Throughout its history, our Milford Laboratory has been known for advanced aquaculture research, strong connections to commercial aquaculture operations, and support for up-and-coming young researchers. These seeds were planted by the lab’s first director, Victor Loosanoff. Dr. James E. Hanks, the second director, took the lab to a higher level over his long career as a federal scientist. Hanks is remembered as a supportive mentor, a strong advocate for shellfish and environmental research, for his significant contributions toward promoting aquaculture. He was also known for encouraging innovation wherever he saw it.
Hanks was born in Augusta, Maine, and spent his early years in Springfield, Massachusetts. He attended the University of New Hampshire, completing a bachelor’s degree in 1952 and a master’s degree in 1953. Dr. Hanks came to Milford as a researcher in the 1950s and left to pursue a doctorate in zoology at the University of New Hampshire, graduating in 1960. He returned to Milford and became the laboratory’s second director in 1962.
A New Laboratory and New Frontiers
Early in his time as director, Hanks coordinated the design and construction of a modern 28,000-square-foot marine laboratory, an important milestone. Built in 1964, the laboratory included a state-of-the-art seawater system that delivered heated, ambient temperature, and refrigerated seawater to 15 laboratory rooms. At the time, this was the most advanced research facility of its kind.
Dr. Hanks fostered the transfer of technology from Milford Laboratory to commercial aquaculture operations. He provided training opportunities for individuals from commercial shellfish hatcheries and businesses, academic institutions, and government agencies. People came from both domestic and international locations, so the methodologies developed at Milford were widely circulated and put into use.
During his tenure the Milford Laboratory staff also grew, from a modest 15 to more than 50 scientists. Research expanded from the study of oyster biology into developing protocols for shellfish aquaculture and studying the effects of pollutants on marine animals. Shellfish research at Milford contributed to the early development of a successful aquaculture industry in the United States. It advanced genetic selection, disease control, and microalgal feeding and culture techniques. Studies on the effects of pollutants—their physiological, biochemical, immunological and chemical impacts— led to a better understanding of human influences on marine life and habitats.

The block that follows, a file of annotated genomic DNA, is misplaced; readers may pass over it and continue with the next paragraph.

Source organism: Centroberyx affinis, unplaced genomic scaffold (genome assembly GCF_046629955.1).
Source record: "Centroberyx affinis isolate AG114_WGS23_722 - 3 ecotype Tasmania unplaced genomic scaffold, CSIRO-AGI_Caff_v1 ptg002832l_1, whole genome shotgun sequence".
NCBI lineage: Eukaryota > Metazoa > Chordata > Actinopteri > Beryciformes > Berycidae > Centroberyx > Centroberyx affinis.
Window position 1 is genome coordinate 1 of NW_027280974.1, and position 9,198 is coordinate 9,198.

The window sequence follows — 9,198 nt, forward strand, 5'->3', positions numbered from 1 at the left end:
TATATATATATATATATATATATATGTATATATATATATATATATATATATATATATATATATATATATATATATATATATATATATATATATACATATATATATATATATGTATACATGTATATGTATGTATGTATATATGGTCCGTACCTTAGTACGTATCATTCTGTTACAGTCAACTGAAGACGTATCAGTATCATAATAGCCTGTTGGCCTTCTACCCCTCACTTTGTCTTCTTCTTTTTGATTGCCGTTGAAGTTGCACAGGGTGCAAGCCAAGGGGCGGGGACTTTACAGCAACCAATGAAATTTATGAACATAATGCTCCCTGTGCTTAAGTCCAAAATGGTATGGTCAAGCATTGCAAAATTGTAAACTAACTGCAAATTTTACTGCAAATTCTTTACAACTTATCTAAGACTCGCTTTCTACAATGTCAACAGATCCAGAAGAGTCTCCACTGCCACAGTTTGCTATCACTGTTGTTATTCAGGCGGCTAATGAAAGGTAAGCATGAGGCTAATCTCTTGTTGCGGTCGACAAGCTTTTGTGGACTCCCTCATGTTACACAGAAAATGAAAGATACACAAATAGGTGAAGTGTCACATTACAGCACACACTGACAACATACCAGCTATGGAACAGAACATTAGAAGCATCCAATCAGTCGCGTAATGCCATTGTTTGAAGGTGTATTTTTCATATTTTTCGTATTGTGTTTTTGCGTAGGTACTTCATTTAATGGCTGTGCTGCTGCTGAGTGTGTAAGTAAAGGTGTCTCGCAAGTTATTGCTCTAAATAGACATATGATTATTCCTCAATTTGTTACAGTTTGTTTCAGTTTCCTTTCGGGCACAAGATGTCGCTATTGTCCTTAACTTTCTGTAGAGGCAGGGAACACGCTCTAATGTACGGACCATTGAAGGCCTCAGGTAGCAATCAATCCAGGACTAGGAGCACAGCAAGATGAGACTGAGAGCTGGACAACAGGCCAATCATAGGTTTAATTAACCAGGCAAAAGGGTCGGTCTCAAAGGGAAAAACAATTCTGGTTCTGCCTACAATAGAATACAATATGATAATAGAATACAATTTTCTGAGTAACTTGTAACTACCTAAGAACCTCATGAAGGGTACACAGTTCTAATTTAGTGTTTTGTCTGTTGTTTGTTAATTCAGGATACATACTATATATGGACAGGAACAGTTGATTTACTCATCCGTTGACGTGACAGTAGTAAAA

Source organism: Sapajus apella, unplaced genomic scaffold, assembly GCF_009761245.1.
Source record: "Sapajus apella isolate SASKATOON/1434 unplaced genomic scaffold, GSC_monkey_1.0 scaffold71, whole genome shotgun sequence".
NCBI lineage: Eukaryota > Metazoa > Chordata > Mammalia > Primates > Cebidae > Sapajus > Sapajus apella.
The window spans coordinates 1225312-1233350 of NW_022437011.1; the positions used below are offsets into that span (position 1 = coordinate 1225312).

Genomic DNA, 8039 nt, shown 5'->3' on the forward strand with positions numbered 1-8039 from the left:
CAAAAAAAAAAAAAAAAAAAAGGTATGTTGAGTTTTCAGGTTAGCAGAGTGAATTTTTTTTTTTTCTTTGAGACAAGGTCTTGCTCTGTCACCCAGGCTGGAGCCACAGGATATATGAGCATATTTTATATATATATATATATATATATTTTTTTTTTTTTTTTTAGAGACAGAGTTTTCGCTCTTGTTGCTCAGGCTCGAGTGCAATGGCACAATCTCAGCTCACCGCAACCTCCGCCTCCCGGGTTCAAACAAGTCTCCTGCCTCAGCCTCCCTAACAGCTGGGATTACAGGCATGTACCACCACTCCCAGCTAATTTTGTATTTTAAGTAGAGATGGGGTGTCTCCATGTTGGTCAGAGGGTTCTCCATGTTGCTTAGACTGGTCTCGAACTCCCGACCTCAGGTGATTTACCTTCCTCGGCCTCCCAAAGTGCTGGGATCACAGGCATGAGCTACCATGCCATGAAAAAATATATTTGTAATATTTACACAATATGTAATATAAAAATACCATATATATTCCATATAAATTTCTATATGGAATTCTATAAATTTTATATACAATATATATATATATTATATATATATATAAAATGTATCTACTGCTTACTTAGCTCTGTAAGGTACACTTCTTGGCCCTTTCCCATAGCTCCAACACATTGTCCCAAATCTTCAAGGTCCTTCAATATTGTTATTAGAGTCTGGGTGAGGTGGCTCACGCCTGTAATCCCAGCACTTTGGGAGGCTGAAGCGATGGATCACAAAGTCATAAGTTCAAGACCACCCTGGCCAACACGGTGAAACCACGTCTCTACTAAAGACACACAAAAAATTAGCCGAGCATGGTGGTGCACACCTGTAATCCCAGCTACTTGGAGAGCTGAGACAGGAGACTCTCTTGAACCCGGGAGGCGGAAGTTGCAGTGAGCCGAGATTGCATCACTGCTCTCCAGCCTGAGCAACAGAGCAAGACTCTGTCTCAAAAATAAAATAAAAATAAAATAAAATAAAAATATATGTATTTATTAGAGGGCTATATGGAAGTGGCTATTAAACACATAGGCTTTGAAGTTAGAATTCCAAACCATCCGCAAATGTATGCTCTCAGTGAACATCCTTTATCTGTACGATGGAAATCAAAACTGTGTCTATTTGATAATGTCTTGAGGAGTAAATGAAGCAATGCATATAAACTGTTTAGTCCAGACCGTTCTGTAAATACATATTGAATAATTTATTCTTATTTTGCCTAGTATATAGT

Good Research Needs Talented People
Hanks prioritized professional development of the lab’s staff, which is one of his legacies. He established an extensive research library of scientific journals and books, which was later named in his honor.
An early proponent of Equal Employment Opportunity, Hanks provided significant training and employment opportunities for women and minorities. Many young students got their first opportunity to participate in marine biological research through Hanks. By encouraging engagement using internships, fellowships, and volunteer work, Hanks launched the careers of many NOAA scientists.
Former Milford Laboratory staff member Lori Romick recalls, “I was nervous as a college student inquiring about an internship and was so impressed when Dr. Hanks, the director of a federal research laboratory, called me directly, asked to meet in person, and made an immediate offer of an internship. He was willing to provide an opportunity to everyone that had an interest in science. These early career opportunities are sparks for future science interests and Dr. Hanks recognized this need and was willing to mentor young researchers."
Hanks served as Milford Laboratory director until 1985 and continued to support the laboratory as a liaison to the aquaculture industry until his retirement in 1990. He maintained close ties to the laboratory through his friendships with staff members after retirement, and passed away in 2007 at age 83.
Jim Hanks is remembered as a supportive mentor, a strong advocate for shellfish and environmental research, and for his significant contributions toward promoting aquaculture. Retired Milford Laboratory scientist Cathy Kuropat shared this remembrance: “His approach was people-centered, and hands-on. It was the human element he contributed that was so critical to his success as a leader, which, combined with his knowledge and integrity, created a positive and productive environment at the Milford Laboratory. By investing in is staff, Dr. Hanks inspired them to be their best, which in turn advanced NOAA Fisheries’ science.”